Not only is exercise good for the body, it’s good for the mind. The expert consensus from the International Society of Sport Psychology is that exercise can increase your sense of well-being and help reduce anxiety, tension, and depression.
For veterans coping with depression, PTSD, or other mental-health issues, sports and exercise may be a great way to relieve stress. Scientists have shown the positive benefits of physical activity on symptoms of depression in veterans. What’s more, Veterans’ Administration studies have found that physical activity—especially vigorous activity—can decrease the risk of PTSD among Warfighters. The opposite is also true: Veterans who do not engage in physical activity are more likely to experience PTSD. Several organizations specialize in physical activity and exercise for warriors and their families, but you can always try a yoga class, a family bike ride, or other fitness opportunities in your community.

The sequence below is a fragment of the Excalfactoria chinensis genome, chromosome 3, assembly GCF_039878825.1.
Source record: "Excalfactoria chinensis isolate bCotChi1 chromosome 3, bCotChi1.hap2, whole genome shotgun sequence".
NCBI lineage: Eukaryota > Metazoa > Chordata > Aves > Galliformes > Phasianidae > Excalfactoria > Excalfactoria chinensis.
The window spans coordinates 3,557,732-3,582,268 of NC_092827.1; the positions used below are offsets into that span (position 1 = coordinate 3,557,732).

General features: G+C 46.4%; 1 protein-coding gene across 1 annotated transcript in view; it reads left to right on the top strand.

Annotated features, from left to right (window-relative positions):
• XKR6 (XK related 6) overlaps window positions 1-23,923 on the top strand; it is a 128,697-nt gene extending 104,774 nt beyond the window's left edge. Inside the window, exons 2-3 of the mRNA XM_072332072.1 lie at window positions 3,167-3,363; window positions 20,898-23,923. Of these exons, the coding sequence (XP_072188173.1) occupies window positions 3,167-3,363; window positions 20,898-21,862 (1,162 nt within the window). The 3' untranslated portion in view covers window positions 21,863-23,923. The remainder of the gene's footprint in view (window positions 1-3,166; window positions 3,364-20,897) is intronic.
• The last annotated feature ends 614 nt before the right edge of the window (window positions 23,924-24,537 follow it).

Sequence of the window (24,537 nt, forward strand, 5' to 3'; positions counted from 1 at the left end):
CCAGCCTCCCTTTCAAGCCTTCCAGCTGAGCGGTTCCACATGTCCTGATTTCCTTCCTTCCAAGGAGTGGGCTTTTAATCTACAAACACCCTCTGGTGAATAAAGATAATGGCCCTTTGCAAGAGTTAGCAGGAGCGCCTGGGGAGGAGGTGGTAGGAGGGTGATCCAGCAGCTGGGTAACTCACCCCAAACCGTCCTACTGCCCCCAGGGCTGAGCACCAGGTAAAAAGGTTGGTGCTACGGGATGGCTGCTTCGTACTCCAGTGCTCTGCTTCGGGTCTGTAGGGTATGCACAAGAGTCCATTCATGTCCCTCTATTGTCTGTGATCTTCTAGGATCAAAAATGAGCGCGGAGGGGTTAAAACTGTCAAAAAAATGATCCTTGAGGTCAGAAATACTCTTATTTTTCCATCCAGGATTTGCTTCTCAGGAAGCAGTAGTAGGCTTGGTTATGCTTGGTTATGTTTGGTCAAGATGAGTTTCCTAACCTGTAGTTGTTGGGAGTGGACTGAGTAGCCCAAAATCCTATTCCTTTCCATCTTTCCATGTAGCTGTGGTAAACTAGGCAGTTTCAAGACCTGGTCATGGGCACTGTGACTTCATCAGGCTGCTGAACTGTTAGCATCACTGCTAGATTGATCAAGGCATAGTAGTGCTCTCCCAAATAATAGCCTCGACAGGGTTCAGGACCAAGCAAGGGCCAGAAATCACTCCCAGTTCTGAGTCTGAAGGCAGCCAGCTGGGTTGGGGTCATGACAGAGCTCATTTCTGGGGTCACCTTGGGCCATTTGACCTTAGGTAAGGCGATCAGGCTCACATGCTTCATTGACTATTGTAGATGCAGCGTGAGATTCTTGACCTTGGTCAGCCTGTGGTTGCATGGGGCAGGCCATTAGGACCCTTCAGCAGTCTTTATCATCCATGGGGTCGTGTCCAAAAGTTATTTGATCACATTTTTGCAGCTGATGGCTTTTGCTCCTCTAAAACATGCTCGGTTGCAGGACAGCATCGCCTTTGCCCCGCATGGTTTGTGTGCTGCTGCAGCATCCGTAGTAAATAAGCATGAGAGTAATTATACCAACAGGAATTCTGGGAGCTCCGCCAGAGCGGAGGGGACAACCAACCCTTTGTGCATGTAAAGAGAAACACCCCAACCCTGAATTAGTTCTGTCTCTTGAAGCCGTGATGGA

Getting motivated to exercise and stay active can be especially difficult for those suffering from PTSD and depression. Here are some tips to help you get up and get out the door.
- Make a date with yourself. Put it on your calendar or set a daily alarm—whatever you need to do to remind yourself that you’ve set aside some time for you to exercise. And don’t stand yourself up!
- Set a SMART goal and write it down. Post it on your bathroom mirror, your fridge, your car dashboard—wherever you’ll see it daily to remind yourself of what you want to accomplish.